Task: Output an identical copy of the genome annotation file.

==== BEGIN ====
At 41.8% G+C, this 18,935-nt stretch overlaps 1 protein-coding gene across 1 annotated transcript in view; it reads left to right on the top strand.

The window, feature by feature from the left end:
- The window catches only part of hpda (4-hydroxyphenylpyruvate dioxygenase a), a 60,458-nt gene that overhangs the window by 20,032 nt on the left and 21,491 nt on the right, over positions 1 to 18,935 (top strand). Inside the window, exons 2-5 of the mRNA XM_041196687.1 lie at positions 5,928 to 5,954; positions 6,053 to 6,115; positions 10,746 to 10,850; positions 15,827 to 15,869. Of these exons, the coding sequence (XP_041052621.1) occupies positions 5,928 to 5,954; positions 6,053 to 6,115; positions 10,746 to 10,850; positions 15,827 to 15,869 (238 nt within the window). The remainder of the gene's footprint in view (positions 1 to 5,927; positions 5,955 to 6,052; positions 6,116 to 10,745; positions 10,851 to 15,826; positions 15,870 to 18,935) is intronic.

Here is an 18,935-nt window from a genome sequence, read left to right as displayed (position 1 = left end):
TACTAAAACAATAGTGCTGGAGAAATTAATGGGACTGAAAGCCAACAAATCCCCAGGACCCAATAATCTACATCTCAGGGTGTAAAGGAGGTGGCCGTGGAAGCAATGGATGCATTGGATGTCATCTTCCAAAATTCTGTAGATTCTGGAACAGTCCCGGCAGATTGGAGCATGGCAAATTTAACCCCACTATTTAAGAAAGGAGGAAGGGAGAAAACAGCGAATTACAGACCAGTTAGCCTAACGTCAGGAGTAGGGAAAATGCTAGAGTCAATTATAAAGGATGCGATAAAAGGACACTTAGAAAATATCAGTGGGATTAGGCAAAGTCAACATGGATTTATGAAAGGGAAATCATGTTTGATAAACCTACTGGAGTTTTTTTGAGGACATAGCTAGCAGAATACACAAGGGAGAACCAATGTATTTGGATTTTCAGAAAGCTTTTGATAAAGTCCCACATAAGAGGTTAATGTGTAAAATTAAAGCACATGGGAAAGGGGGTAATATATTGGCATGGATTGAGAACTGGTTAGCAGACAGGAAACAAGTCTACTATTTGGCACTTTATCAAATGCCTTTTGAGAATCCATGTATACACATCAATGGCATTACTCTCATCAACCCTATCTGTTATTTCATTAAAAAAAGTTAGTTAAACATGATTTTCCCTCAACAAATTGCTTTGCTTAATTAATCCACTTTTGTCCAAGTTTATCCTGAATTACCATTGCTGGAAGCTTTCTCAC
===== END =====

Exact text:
At 41.8% G+C, this 18,935-nt stretch overlaps 1 protein-coding gene across 1 annotated transcript in view; it reads left to right on the top strand.

The window, feature by feature from the left end:
- The window catches only part of hpda (4-hydroxyphenylpyruvate dioxygenase a), a 60,458-nt gene that overhangs the window by 20,032 nt on the left and 21,491 nt on the right, over positions 1 to 18,935 (top strand). Inside the window, exons 2-5 of the mRNA XM_041196687.1 lie at positions 5,928 to 5,954; positions 6,053 to 6,115; positions 10,746 to 10,850; positions 15,827 to 15,869. Of these exons, the coding sequence (XP_041052621.1) occupies positions 5,928 to 5,954; positions 6,053 to 6,115; positions 10,746 to 10,850; positions 15,827 to 15,869 (238 nt within the window). The remainder of the gene's footprint in view (positions 1 to 5,927; positions 5,955 to 6,052; positions 6,116 to 10,745; positions 10,851 to 15,826; positions 15,870 to 18,935) is intronic.

Here is an 18,935-nt window from a genome sequence, read left to right as displayed (position 1 = left end):
TACTAAAACAATAGTGCTGGAGAAATTAATGGGACTGAAAGCCAACAAATCCCCAGGACCCAATAATCTACATCTCAGGGTGTAAAGGAGGTGGCCGTGGAAGCAATGGATGCATTGGATGTCATCTTCCAAAATTCTGTAGATTCTGGAACAGTCCCGGCAGATTGGAGCATGGCAAATTTAACCCCACTATTTAAGAAAGGAGGAAGGGAGAAAACAGCGAATTACAGACCAGTTAGCCTAACGTCAGGAGTAGGGAAAATGCTAGAGTCAATTATAAAGGATGCGATAAAAGGACACTTAGAAAATATCAGTGGGATTAGGCAAAGTCAACATGGATTTATGAAAGGGAAATCATGTTTGATAAACCTACTGGAGTTTTTTTGAGGACATAGCTAGCAGAATACACAAGGGAGAACCAATGTATTTGGATTTTCAGAAAGCTTTTGATAAAGTCCCACATAAGAGGTTAATGTGTAAAATTAAAGCACATGGGAAAGGGGGTAATATATTGGCATGGATTGAGAACTGGTTAGCAGACAGGAAACAAGTCTACTATTTGGCACTTTATCAAATGCCTTTTGAGAATCCATGTATACACATCAATGGCATTACTCTCATCAACCCTATCTGTTATTTCATTAAAAAAAGTTAGTTAAACATGATTTTCCCTCAACAAATTGCTTTGCTTAATTAATCCACTTTTGTCCAAGTTTATCCTGAATTACCATTGCTGGAAGCTTTCTCAC